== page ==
In the statistical theory of the design of experiments, blocking is the arranging of experimental units that are similar to one another in groups (blocks) based on one or more variables. These variables are chosen carefully to minimize the impact of their variability on the observed outcomes. There are different ways that blocking can be implemented, resulting in different confounding effects. However, the different methods share the same purpose: to control variability introduced by specific factors that could influence the outcome of an experiment. The roots of blocking originated from the statistician, Ronald Fisher, following his development of ANOVA.^{[1]}
The use of blocking in experimental design has an evolving history that spans multiple disciplines. The foundational concepts of blocking date back to the early 20th century with statisticians like Ronald A. Fisher. His work in developing analysis of variance (ANOVA) set the groundwork for grouping experimental units to control for extraneous variables. Blocking evolved over the years, leading to the formalization of randomized block designs and Latin square designs.^{[1]} Today, blocking still plays a pivotal role in experimental design, and in recent years, advancements in statistical software and computational capabilities have allowed researchers to explore more intricate blocking designs.
Blocking reduces unexplained variability. Its principle lies in the fact that variability which cannot be overcome (e.g. needing two batches of raw material to produce 1 container of a chemical) is confounded or aliased with a(n) (higher/highest order) interaction to eliminate its influence on the end product.^{[2]} High order interactions are usually of the least importance (think of the fact that temperature of a reactor or the batch of raw materials is more important than the combination of the two – this is especially true when more (3, 4, ...) factors are present); thus it is preferable to confound this variability with the higher interaction.^{[2]}
In the examples listed above, a nuisance variable is a variable that is not the primary focus of the study but can affect the outcomes of the experiment.^{[3]} They are considered potential sources of variability that, if not controlled or accounted for, may confound the interpretation between the independent and dependent variables.
To address nuisance variables, researchers can employ different methods such as blocking or randomization. Blocking involves grouping experimental units based on levels of the nuisance variable to control for its influence. Randomization helps distribute the effects of nuisance variables evenly across treatment groups.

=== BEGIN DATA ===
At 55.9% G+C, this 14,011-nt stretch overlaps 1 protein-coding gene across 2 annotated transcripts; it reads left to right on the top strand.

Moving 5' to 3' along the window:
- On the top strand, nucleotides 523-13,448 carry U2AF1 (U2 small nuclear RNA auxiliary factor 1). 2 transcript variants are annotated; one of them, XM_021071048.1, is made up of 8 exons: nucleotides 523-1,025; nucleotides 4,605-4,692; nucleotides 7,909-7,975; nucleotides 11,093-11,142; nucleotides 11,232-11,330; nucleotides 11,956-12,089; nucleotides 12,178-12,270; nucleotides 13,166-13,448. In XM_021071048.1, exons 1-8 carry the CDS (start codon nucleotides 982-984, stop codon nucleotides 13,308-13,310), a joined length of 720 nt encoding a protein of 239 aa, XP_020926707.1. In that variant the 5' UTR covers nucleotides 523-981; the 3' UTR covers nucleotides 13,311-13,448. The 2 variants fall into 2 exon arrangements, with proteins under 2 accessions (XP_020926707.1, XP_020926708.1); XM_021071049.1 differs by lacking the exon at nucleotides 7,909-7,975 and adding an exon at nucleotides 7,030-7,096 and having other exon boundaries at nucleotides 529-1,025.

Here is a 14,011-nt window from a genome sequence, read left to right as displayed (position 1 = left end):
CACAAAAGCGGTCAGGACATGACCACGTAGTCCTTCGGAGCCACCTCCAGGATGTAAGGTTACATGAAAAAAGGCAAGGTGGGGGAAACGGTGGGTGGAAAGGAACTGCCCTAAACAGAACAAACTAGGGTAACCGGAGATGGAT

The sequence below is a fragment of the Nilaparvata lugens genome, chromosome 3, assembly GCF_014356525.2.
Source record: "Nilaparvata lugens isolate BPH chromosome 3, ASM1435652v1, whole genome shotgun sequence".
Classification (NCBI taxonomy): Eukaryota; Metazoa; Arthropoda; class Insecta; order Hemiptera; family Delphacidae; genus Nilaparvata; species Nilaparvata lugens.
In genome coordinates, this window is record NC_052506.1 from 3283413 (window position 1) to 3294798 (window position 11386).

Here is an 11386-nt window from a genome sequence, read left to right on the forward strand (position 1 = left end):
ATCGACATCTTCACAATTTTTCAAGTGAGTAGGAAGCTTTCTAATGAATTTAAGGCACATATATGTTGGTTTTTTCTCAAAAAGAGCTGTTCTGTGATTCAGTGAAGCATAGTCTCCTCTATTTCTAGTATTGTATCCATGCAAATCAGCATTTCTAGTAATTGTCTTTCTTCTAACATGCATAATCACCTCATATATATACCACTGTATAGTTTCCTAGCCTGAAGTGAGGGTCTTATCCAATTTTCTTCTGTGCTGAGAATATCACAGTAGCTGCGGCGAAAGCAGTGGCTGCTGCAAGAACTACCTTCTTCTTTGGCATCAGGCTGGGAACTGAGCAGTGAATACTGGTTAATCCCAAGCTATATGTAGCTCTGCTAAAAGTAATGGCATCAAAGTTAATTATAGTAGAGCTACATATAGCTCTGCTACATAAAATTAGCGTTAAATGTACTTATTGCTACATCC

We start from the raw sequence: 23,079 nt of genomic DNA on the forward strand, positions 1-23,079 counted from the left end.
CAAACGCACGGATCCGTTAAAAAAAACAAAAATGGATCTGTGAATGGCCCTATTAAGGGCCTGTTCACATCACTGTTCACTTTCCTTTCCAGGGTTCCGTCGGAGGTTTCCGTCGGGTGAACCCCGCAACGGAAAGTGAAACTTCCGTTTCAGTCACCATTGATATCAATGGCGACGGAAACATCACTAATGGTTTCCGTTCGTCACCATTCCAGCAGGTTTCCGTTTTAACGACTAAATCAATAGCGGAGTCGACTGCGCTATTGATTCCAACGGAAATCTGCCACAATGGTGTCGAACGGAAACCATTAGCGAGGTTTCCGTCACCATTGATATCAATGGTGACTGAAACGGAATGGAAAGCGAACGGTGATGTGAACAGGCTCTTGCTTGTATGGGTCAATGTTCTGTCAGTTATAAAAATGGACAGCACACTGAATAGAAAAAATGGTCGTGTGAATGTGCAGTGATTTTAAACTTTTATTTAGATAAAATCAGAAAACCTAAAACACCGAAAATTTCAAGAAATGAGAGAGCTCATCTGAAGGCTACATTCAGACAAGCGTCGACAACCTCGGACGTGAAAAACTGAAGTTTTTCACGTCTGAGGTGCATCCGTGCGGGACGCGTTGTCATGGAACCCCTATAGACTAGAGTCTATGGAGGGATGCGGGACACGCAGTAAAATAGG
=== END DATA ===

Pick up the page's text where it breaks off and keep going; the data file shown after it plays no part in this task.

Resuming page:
By using one of these methods to account for nuisance variables, researchers can enhance the internal validity of their experiments, ensuring that the effects observed are more likely attributable to the manipulated variables rather than extraneous influences.
In the first example provided above, the sex of the patient would be a nuisance variable. For example, consider if the drug was a diet pill and the researchers wanted to test the effect of the diet pills on weight loss. The explanatory variable is the diet pill and the response variable is the amount of weight loss. Although the sex of the patient is not the main focus of the experiment—the effect of the drug is—it is possible that the sex of the individual will affect the amount of weight lost.
In the statistical theory of the design of experiments, blocking is the arranging of experimental units in groups (blocks) that are similar to one another. Typically, a blocking factor is a source of variability that is not of primary interest to the experimenter.^{[3]}^{[4]}
When studying probability theory the blocks method consists of splitting a sample into blocks (groups) separated by smaller subblocks so that the blocks can be considered almost independent.^{[5]} The blocks method helps proving limit theorems in the case of dependent random variables.
The blocks method was introduced by S. Bernstein:^{[6]} The method was successfully applied in the theory of sums of dependent random variables and in extreme value theory.^{[7]}^{[8]}^{[9]}
In our previous diet pills example, a blocking factor could be the sex of a patient. We could put individuals into one of two blocks (male or female). And within each of the two blocks, we can randomly assign the patients to either the diet pill (treatment) or placebo pill (control). By blocking on sex, this source of variability is controlled, therefore, leading to greater interpretation of how the diet pills affect weight loss.
A nuisance factor is used as a blocking factor if every level of the primary factor occurs the same number of times with each level of the nuisance factor.^{[3]} The analysis of the experiment will focus on the effect of varying levels of the primary factor within each block of the experiment.